It’s fair to say that The 1975’s Matty Healy has a keen ear even for his own songs, but when he picked up on Amber Bain’s solo project of The Japanese House, it must have been fantastic to imagine sharing a stage in sold-out arenas years later, which he and the group did with the Dirty Hit protege.
The Japanese House is a fuller sounding concept than you might imagine, boasting bass, drums, and a keyboard player to back her up. The sound is a unique mix of androgynous vocoder funnelled vocals that make it difficult to tell who Bain is, something she has noted before as feature that allows fans to focus on other aspects of the songs.
Holding a right-handed guitar, upside down so to play left-handed instead is an unusual but not exactly new concept. It is the finer aspects of this onstage presence that make the tracks stand out and the band too. We dive into ‘Still’, ‘Cool Blue’, and ‘Swim Against the Tide’. Only a few EPs to rely on, the songwriting is A1 and the rough edges that appear are welcome.
If there is one thing about the affectionate and deep meaning to these tracks is that they never get going or build energy. Everytime a song gathered pace and finished with a flurry, it seemed the sheer amount of on stage technical mapping was too complicated to rely on or relax with. As shy as Amber Bain is, there doesn’t seem to be a comfortable moment in-between tracks, and the atmosphere drops before picking up again in a vicious cycle.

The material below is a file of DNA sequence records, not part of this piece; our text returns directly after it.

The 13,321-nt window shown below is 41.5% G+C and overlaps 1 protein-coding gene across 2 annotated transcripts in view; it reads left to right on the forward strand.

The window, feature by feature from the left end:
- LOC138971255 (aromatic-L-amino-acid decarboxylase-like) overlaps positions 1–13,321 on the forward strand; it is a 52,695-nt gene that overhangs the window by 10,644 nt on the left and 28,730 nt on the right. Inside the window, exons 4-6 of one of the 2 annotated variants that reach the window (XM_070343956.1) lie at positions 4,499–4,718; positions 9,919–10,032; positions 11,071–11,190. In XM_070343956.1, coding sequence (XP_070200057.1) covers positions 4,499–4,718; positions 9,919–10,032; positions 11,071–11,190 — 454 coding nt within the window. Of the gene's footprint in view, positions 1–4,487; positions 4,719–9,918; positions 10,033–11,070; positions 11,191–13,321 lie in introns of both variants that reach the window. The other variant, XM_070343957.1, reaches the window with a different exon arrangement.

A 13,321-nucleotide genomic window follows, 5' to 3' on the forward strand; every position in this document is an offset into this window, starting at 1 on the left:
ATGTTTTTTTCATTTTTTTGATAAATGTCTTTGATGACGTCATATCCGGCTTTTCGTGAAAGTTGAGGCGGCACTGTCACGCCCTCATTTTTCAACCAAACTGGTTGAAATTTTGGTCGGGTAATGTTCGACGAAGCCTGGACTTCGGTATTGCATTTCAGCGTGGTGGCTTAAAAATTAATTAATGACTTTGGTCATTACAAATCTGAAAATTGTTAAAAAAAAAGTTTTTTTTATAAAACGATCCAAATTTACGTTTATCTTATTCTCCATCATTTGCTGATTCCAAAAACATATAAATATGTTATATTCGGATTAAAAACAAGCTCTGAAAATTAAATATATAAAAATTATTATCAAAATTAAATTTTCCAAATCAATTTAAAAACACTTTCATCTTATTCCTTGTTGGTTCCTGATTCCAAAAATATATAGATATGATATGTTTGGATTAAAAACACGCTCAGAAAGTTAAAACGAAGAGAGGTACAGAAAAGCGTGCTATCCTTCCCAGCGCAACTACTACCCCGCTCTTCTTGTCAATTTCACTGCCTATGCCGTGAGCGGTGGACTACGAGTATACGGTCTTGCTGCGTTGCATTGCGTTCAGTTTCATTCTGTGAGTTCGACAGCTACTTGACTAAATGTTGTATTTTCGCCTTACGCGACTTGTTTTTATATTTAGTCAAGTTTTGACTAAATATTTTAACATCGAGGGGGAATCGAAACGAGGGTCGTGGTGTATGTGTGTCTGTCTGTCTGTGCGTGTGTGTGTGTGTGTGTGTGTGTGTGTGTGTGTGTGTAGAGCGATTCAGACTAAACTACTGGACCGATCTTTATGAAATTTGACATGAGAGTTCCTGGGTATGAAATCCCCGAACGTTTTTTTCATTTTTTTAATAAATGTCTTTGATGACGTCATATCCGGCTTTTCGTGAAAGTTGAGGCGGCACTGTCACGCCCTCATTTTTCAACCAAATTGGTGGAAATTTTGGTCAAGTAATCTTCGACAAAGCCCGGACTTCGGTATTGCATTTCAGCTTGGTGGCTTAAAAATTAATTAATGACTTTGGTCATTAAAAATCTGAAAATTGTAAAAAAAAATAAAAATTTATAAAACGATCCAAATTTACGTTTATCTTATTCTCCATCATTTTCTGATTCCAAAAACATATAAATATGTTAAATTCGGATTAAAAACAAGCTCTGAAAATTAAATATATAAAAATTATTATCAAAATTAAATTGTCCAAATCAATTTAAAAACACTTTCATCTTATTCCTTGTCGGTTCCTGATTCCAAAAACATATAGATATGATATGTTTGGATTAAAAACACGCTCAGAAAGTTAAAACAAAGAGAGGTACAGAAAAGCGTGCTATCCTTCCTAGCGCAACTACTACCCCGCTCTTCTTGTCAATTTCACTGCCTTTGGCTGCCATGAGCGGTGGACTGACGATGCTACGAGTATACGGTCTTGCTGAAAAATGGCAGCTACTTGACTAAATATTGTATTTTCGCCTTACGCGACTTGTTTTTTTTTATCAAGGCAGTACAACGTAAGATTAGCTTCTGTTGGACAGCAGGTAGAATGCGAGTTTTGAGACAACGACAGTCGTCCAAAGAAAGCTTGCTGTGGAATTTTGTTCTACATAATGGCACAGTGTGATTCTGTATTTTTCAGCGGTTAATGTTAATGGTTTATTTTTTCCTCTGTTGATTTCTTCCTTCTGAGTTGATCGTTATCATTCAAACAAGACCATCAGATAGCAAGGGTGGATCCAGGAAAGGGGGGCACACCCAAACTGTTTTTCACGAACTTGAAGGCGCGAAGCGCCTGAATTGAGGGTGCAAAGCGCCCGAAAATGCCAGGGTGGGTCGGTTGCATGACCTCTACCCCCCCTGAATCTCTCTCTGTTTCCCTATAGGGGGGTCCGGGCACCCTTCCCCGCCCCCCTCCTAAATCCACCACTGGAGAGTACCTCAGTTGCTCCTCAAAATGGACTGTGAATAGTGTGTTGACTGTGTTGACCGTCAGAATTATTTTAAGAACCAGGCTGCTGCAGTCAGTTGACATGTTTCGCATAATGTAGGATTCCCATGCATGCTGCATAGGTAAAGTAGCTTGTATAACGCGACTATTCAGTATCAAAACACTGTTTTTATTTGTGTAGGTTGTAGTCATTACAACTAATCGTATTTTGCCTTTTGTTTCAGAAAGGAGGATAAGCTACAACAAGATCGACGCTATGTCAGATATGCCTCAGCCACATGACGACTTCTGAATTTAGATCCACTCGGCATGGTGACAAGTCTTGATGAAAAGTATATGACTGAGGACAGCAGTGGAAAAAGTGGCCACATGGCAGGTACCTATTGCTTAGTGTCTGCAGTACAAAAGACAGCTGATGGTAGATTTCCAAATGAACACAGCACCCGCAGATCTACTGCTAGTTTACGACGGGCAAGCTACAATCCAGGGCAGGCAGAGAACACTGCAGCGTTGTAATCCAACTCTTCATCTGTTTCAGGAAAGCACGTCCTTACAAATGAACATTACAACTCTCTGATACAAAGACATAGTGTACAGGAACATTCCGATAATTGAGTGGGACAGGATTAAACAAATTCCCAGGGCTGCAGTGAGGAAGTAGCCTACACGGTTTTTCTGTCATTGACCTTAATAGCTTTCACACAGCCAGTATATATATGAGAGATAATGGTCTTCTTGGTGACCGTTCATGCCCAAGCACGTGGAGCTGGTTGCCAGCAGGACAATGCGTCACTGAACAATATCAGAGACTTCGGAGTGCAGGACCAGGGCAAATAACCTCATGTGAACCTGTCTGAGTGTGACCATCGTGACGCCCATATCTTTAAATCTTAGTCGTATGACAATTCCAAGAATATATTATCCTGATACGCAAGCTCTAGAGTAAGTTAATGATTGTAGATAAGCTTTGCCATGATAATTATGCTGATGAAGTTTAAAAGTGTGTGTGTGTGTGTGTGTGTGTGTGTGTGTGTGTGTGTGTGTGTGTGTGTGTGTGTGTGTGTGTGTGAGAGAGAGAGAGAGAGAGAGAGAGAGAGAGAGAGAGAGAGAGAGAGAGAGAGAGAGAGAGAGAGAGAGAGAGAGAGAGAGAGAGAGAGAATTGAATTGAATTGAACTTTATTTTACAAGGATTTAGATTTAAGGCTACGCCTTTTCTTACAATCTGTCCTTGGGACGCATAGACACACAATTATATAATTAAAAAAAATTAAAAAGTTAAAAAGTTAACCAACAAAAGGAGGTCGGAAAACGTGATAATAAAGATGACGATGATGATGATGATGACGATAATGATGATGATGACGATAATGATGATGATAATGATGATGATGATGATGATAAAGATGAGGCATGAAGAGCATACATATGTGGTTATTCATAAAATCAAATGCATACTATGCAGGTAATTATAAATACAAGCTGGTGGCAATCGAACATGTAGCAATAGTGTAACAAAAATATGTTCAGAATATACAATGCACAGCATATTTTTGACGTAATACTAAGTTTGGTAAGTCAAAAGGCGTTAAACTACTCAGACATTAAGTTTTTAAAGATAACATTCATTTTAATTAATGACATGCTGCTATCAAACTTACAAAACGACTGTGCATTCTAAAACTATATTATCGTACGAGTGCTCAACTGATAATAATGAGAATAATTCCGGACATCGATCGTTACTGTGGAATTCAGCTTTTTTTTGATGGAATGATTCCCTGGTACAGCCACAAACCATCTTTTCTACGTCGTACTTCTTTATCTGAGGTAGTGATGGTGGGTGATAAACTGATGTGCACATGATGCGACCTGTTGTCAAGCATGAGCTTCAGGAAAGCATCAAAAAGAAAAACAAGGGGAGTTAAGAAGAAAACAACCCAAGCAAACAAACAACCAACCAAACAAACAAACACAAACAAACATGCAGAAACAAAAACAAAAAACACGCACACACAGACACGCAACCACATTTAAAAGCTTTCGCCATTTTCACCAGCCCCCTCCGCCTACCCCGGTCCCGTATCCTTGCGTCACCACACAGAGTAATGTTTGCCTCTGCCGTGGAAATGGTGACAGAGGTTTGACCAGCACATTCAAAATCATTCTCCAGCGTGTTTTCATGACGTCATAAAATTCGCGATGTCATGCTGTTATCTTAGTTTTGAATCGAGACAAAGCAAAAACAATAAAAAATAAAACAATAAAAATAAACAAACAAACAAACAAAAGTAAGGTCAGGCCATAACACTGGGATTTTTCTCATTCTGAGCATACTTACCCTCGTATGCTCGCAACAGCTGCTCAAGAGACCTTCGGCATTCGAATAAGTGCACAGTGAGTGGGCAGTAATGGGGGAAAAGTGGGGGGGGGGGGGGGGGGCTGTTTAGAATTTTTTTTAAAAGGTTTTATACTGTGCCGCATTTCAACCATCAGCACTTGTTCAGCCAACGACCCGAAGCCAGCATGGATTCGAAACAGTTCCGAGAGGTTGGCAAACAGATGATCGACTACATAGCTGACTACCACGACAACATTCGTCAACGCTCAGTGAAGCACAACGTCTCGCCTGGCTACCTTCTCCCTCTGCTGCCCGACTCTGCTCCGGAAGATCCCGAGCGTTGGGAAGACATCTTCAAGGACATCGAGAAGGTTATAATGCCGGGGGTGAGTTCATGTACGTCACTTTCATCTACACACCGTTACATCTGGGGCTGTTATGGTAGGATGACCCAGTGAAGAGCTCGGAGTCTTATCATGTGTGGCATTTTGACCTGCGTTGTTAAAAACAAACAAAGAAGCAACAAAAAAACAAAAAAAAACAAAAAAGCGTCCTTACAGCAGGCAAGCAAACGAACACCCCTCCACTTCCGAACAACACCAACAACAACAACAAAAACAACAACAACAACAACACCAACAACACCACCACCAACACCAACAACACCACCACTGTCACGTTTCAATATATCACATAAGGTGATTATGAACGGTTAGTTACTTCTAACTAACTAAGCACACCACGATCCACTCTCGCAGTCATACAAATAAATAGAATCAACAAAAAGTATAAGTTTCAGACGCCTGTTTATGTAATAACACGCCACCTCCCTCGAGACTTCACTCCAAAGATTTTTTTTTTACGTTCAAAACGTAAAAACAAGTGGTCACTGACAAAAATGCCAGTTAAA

Towards the end, there are some confident gestures from ‘Leon’ and ‘Face Like Thunder’. Perhaps its early days, maybe it was the distracting photographer using a flash, but something was missing from tonight’s performance. It really seemed like a venue that would have been perfect for The Japanese House, but it just did not flow on this occasion.